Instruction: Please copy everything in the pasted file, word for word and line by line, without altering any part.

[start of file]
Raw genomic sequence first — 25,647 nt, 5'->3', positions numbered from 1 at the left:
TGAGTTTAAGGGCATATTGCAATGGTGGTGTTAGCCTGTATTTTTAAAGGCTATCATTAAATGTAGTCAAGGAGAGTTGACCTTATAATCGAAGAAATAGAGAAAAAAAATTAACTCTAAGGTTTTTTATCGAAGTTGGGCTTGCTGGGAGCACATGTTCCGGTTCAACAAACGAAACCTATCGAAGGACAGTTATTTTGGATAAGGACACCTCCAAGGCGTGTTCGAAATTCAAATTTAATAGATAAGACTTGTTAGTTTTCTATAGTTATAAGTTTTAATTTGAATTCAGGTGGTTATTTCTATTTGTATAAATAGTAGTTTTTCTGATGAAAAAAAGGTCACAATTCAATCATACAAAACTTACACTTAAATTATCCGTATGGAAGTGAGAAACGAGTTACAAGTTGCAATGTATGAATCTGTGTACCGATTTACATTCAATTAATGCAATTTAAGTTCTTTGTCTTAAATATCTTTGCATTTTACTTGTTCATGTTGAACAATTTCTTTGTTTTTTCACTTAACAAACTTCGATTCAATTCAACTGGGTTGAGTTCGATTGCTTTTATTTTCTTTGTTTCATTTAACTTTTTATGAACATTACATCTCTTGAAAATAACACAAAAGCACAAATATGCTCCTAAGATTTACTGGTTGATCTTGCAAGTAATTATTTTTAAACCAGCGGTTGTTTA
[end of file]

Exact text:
Raw genomic sequence first — 25,647 nt, 5'->3', positions numbered from 1 at the left:
TGAGTTTAAGGGCATATTGCAATGGTGGTGTTAGCCTGTATTTTTAAAGGCTATCATTAAATGTAGTCAAGGAGAGTTGACCTTATAATCGAAGAAATAGAGAAAAAAAATTAACTCTAAGGTTTTTTATCGAAGTTGGGCTTGCTGGGAGCACATGTTCCGGTTCAACAAACGAAACCTATCGAAGGACAGTTATTTTGGATAAGGACACCTCCAAGGCGTGTTCGAAATTCAAATTTAATAGATAAGACTTGTTAGTTTTCTATAGTTATAAGTTTTAATTTGAATTCAGGTGGTTATTTCTATTTGTATAAATAGTAGTTTTTCTGATGAAAAAAAGGTCACAATTCAATCATACAAAACTTACACTTAAATTATCCGTATGGAAGTGAGAAACGAGTTACAAGTTGCAATGTATGAATCTGTGTACCGATTTACATTCAATTAATGCAATTTAAGTTCTTTGTCTTAAATATCTTTGCATTTTACTTGTTCATGTTGAACAATTTCTTTGTTTTTTCACTTAACAAACTTCGATTCAATTCAACTGGGTTGAGTTCGATTGCTTTTATTTTCTTTGTTTCATTTAACTTTTTATGAACATTACATCTCTTGAAAATAACACAAAAGCACAAATATGCTCCTAAGATTTACTGGTTGATCTTGCAAGTAATTATTTTTAAACCAGCGGTTGTTTA